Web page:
2D as protective film – 2D as magnetic layer
IT4Innovations, VSB-TU Ostrava, Ostrava, Czech Republic
In the first part the presentation of the possible candidates for the protective layers for rechargeable batteries. These are often based on lithium (sodium) metal anodes that have been attracting increasing attention due to their high capacity and energy density, but exhibit drawbacks, such as low Coulombic efficiency and dendrites growth. Layered materials have been used experimentally as protective films (PFs) to address these issues. Here we use first-principles calculations to determine the properties and feasibility of various 2D layered PFs, including the defect pattern, crystalline structure, bond length,
and metal proximity effect, Li+ (Na+) ion diffusion, and mechanical stability. It is found that the introduction of defects, the increase in bond length, and the proximity effect by metal can accelerate the transfer of Li+ (Na+) ion and improve the ionic conductivity, but all of them make negative influences on the stiffness of materials. against the suppression of dendrite growth and weaken both critical strains and critical stress. The results provide new insight into the interaction mechanism between Li+ (Na+) ions and PF materials at the atomic level and shed light onto exploring a variety of layered PF materials in metal anode battery systems .
The second part is devoted to magnetism in 2D. For the spintronic applications like large data storages (high capacity HDD) the industry searches for ferromagnetic insulators at nanoscale size. Recently the discovery of Bi2 O2 Se/Te phases that exist as 2D material and still are semiconducting attract attention. Here we investigate Bi2-n Xn O2 Se by transitional metal doping to introduce a magnetic spin order. We explore the electronic and magnetic properties of various ferromagnetic (e.g. Fe) or antiferromagnetic (e.g. Mn) transitional metals doped Bi2 O2 Se phases within the framework of density functional theory based electronic structure calculations. We start with the magnetic order of the bulk phase in which the magnetic atoms form interlayer coupling that vary with the type and concentration of doped atoms and go towards the nanoscale dimension, i.e. 2D materials. As a result of the competitions of magnetic interactions the magnetic anisotropy energy is a crucial quantity. In combinations with Monte Carlo simulations we are able to solve the exchange interaction constants for the Heisenberg model and therefore evaluate the Curie temperature to see if these types of materials are suitable to become novel dilute magnetic semiconductors for spintronic applications at room and above temperatures .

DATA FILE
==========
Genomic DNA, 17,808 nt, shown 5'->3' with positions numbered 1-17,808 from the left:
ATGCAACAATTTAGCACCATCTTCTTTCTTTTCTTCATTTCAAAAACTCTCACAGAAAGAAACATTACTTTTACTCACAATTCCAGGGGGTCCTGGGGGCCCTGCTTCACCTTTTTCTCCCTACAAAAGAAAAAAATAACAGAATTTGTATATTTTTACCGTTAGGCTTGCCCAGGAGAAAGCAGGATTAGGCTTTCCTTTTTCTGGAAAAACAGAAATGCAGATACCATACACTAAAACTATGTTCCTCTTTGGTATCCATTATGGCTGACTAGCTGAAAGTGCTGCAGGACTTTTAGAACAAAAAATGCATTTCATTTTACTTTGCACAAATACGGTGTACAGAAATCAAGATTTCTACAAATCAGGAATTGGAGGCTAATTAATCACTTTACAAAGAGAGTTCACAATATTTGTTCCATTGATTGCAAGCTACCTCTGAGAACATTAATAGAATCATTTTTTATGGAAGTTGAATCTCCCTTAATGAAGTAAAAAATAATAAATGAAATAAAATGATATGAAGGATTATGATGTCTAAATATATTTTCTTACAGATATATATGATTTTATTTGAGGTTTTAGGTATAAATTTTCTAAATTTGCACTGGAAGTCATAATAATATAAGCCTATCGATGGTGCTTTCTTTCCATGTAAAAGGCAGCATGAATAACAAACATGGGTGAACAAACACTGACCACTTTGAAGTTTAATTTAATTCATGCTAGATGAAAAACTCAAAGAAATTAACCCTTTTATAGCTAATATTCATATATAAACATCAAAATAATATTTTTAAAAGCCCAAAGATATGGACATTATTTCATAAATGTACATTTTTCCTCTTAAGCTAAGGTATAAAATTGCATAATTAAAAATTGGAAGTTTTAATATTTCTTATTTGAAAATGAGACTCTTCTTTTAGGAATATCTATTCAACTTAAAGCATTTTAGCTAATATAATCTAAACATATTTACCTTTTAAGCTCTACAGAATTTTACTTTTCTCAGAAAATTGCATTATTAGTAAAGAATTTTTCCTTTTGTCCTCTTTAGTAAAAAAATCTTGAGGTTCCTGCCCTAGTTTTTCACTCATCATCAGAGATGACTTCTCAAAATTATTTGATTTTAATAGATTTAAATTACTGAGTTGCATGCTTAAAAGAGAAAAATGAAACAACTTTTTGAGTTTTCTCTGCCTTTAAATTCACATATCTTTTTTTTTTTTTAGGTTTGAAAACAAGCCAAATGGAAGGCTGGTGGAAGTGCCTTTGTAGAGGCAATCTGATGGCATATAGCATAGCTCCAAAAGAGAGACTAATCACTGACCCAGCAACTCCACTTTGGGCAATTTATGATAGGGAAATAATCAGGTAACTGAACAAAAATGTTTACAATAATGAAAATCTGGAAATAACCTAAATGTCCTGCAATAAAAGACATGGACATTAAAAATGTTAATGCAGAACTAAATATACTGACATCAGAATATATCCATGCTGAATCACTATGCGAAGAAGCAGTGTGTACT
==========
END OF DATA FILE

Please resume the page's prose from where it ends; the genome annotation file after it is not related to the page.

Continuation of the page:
X. Liu et al., Phys Rev. B 100, 054438 (2019).
host: Martin Gmitra